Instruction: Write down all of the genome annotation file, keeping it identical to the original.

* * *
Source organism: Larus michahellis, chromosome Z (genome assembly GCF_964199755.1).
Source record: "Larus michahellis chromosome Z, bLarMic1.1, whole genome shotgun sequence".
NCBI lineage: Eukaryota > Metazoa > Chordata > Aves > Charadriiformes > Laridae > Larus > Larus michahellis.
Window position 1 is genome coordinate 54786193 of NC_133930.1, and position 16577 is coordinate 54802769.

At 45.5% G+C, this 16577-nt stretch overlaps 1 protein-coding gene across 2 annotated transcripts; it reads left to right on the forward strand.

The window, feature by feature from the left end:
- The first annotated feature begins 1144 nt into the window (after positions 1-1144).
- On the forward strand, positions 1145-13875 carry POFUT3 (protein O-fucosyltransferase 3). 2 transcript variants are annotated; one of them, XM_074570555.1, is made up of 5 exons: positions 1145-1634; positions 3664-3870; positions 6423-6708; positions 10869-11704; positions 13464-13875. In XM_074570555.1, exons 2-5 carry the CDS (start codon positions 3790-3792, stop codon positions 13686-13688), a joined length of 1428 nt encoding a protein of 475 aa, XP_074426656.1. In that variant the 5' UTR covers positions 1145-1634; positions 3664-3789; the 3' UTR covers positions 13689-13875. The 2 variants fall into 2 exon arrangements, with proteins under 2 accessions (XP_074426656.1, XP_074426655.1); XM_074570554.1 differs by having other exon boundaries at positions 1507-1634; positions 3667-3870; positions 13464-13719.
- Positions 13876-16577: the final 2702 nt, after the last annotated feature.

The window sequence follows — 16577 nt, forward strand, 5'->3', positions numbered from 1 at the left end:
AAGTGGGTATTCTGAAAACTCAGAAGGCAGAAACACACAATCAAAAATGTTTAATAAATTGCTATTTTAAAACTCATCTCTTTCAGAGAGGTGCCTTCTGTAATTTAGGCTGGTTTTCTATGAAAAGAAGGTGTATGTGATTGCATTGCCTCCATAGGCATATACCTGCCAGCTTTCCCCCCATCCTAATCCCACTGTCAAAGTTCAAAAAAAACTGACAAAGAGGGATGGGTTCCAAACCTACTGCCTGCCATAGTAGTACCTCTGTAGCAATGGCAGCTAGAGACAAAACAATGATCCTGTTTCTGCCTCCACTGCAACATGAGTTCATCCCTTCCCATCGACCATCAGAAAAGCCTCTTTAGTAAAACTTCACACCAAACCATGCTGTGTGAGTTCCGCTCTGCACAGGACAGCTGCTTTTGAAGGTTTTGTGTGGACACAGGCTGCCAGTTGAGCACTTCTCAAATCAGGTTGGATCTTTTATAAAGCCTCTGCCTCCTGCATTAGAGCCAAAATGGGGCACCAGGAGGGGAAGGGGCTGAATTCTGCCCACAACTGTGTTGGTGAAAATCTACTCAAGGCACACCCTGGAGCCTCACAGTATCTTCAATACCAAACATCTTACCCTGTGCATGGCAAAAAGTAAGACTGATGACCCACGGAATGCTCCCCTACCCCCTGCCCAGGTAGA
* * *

Source organism: Larus michahellis, chromosome Z (genome assembly GCF_964199755.1).
Source record: "Larus michahellis chromosome Z, bLarMic1.1, whole genome shotgun sequence".
NCBI lineage: Eukaryota > Metazoa > Chordata > Aves > Charadriiformes > Laridae > Larus > Larus michahellis.
Window position 1 is genome coordinate 54786193 of NC_133930.1, and position 16577 is coordinate 54802769.

At 45.5% G+C, this 16577-nt stretch overlaps 1 protein-coding gene across 2 annotated transcripts; it reads left to right on the forward strand.

The window, feature by feature from the left end:
- The first annotated feature begins 1144 nt into the window (after positions 1-1144).
- On the forward strand, positions 1145-13875 carry POFUT3 (protein O-fucosyltransferase 3). 2 transcript variants are annotated; one of them, XM_074570555.1, is made up of 5 exons: positions 1145-1634; positions 3664-3870; positions 6423-6708; positions 10869-11704; positions 13464-13875. In XM_074570555.1, exons 2-5 carry the CDS (start codon positions 3790-3792, stop codon positions 13686-13688), a joined length of 1428 nt encoding a protein of 475 aa, XP_074426656.1. In that variant the 5' UTR covers positions 1145-1634; positions 3664-3789; the 3' UTR covers positions 13689-13875. The 2 variants fall into 2 exon arrangements, with proteins under 2 accessions (XP_074426656.1, XP_074426655.1); XM_074570554.1 differs by having other exon boundaries at positions 1507-1634; positions 3667-3870; positions 13464-13719.
- Positions 13876-16577: the final 2702 nt, after the last annotated feature.

The window sequence follows — 16577 nt, forward strand, 5'->3', positions numbered from 1 at the left end:
AAGTGGGTATTCTGAAAACTCAGAAGGCAGAAACACACAATCAAAAATGTTTAATAAATTGCTATTTTAAAACTCATCTCTTTCAGAGAGGTGCCTTCTGTAATTTAGGCTGGTTTTCTATGAAAAGAAGGTGTATGTGATTGCATTGCCTCCATAGGCATATACCTGCCAGCTTTCCCCCCATCCTAATCCCACTGTCAAAGTTCAAAAAAAACTGACAAAGAGGGATGGGTTCCAAACCTACTGCCTGCCATAGTAGTACCTCTGTAGCAATGGCAGCTAGAGACAAAACAATGATCCTGTTTCTGCCTCCACTGCAACATGAGTTCATCCCTTCCCATCGACCATCAGAAAAGCCTCTTTAGTAAAACTTCACACCAAACCATGCTGTGTGAGTTCCGCTCTGCACAGGACAGCTGCTTTTGAAGGTTTTGTGTGGACACAGGCTGCCAGTTGAGCACTTCTCAAATCAGGTTGGATCTTTTATAAAGCCTCTGCCTCCTGCATTAGAGCCAAAATGGGGCACCAGGAGGGGAAGGGGCTGAATTCTGCCCACAACTGTGTTGGTGAAAATCTACTCAAGGCACACCCTGGAGCCTCACAGTATCTTCAATACCAAACATCTTACCCTGTGCATGGCAAAAAGTAAGACTGATGACCCACGGAATGCTCCCCTACCCCCTGCCCAGGTAGA